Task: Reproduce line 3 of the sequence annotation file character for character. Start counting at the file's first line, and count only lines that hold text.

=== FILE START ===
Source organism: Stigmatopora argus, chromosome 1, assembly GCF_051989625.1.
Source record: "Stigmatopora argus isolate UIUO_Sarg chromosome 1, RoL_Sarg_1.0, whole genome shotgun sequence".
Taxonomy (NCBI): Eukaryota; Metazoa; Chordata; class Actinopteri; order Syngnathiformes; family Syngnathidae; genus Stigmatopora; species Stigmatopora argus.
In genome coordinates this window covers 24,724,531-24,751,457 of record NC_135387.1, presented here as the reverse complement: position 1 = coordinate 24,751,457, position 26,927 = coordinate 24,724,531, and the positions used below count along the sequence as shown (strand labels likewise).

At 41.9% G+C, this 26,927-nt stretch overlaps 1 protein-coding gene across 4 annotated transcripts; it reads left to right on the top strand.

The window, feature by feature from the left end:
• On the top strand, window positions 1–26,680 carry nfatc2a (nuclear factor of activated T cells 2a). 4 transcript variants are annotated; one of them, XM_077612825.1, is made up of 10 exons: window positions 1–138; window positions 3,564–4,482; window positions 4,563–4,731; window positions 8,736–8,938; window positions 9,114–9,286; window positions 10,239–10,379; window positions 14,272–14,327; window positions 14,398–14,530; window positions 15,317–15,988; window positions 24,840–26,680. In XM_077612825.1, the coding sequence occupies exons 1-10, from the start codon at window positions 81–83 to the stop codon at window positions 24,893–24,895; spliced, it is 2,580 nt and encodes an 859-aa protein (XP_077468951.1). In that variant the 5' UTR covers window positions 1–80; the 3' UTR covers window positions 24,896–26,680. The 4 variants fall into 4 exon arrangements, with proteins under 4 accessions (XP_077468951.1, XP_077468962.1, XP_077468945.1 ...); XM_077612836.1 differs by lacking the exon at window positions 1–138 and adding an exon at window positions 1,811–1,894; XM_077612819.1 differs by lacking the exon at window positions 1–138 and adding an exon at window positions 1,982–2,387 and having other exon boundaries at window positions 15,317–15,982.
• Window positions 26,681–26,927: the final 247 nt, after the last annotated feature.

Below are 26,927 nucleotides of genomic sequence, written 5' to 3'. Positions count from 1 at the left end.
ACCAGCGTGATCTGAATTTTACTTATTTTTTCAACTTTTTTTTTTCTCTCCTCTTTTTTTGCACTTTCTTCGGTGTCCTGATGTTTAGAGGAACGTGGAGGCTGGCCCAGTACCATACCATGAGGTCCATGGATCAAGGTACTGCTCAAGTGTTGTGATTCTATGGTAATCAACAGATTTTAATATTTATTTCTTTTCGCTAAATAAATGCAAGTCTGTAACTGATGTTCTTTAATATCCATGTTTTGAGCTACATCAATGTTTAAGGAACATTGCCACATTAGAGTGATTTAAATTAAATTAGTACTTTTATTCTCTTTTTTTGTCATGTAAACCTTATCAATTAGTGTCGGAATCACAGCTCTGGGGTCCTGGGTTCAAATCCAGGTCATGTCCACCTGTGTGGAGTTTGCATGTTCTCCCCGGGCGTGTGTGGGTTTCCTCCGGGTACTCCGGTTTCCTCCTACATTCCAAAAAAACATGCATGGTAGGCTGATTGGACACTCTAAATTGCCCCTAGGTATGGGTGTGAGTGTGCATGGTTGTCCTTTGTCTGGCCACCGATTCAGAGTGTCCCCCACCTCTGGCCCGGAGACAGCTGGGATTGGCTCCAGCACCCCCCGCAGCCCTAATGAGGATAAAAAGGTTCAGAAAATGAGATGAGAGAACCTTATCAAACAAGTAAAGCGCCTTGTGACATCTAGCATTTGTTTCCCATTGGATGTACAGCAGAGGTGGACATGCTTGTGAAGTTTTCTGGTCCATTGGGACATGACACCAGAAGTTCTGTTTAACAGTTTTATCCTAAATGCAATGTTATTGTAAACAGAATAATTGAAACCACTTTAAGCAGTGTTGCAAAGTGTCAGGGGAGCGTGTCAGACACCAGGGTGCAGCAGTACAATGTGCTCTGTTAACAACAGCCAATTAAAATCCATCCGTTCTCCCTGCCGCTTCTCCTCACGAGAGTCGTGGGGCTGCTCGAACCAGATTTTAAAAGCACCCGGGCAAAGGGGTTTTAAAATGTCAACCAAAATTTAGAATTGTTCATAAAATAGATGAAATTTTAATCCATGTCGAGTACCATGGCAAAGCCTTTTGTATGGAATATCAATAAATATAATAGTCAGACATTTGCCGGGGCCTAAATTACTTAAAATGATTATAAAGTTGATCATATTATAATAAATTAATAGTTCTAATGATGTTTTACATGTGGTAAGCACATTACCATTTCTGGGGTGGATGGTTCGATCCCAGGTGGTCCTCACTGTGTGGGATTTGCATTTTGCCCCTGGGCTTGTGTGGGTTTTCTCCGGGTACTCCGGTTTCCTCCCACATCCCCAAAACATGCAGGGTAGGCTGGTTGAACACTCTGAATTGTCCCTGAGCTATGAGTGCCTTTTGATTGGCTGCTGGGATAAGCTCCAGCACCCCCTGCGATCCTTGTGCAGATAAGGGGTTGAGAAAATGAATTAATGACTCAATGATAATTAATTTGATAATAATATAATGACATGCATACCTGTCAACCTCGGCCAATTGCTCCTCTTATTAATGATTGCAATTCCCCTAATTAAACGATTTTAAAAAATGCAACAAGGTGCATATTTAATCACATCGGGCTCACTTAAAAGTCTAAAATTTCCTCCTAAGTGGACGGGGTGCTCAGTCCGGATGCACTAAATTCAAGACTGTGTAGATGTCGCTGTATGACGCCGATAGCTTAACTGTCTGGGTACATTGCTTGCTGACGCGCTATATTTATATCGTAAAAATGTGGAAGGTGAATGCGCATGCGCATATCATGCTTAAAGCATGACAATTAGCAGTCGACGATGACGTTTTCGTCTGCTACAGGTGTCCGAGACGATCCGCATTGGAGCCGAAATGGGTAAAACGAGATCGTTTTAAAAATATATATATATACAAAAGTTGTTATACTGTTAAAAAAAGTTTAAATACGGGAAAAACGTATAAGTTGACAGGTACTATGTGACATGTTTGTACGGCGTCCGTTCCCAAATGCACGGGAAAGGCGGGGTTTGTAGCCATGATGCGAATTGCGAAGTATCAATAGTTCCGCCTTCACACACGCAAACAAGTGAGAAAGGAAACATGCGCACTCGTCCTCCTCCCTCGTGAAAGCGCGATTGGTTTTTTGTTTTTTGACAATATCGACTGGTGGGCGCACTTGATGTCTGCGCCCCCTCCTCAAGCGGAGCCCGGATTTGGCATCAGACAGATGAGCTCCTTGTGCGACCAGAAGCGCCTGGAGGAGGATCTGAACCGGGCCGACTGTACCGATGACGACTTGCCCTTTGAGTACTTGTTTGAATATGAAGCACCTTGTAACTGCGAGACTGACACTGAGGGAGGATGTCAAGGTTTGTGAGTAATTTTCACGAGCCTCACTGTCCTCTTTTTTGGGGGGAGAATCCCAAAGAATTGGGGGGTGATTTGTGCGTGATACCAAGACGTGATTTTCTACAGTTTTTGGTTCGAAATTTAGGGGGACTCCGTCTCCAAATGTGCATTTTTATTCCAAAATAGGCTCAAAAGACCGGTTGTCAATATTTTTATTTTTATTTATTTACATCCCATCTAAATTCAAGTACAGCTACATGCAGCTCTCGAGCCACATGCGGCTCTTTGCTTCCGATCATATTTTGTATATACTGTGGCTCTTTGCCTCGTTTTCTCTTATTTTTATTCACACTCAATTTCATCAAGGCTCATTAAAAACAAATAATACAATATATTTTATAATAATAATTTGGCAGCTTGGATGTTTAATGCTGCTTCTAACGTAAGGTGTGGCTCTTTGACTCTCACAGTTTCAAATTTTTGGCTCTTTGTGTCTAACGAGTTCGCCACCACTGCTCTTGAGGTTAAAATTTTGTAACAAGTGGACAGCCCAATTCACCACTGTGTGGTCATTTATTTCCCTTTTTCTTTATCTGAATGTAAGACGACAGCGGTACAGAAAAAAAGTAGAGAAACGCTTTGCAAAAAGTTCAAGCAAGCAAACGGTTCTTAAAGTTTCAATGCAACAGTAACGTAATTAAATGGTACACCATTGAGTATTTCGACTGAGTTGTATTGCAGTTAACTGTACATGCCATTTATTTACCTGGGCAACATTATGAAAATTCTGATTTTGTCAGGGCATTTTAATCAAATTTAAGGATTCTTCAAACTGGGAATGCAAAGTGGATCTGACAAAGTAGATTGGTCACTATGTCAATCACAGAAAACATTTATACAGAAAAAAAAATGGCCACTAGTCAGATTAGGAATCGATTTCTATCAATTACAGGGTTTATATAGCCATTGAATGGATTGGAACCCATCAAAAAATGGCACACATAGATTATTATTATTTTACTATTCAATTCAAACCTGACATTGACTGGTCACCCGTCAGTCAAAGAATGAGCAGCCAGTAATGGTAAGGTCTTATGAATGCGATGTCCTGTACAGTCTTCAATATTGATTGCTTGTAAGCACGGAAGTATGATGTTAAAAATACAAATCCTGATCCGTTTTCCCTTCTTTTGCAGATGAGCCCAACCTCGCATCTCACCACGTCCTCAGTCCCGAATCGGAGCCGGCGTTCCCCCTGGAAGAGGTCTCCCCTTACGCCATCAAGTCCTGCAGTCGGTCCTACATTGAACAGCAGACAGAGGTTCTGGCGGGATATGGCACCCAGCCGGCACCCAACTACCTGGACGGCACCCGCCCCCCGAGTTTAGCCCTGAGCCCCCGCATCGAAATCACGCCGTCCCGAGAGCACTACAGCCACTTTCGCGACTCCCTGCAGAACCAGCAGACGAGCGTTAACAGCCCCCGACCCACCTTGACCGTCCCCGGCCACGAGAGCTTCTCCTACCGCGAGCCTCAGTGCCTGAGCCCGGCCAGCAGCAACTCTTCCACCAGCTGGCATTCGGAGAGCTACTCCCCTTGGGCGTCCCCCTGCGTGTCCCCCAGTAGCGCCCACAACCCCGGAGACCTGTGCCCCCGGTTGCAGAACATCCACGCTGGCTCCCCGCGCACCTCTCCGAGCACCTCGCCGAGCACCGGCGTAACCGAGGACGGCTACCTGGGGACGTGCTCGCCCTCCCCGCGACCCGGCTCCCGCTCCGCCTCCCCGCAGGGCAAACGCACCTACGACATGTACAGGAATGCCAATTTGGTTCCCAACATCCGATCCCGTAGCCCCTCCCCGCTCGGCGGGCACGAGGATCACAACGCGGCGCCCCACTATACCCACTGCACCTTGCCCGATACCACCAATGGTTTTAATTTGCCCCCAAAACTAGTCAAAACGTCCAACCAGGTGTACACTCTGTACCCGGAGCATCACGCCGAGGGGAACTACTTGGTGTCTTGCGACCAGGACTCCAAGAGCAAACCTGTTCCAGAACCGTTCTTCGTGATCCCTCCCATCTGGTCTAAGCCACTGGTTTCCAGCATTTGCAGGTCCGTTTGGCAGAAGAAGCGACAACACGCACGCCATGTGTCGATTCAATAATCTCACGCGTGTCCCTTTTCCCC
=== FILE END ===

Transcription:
Taxonomy (NCBI): Eukaryota; Metazoa; Chordata; class Actinopteri; order Syngnathiformes; family Syngnathidae; genus Stigmatopora; species Stigmatopora argus.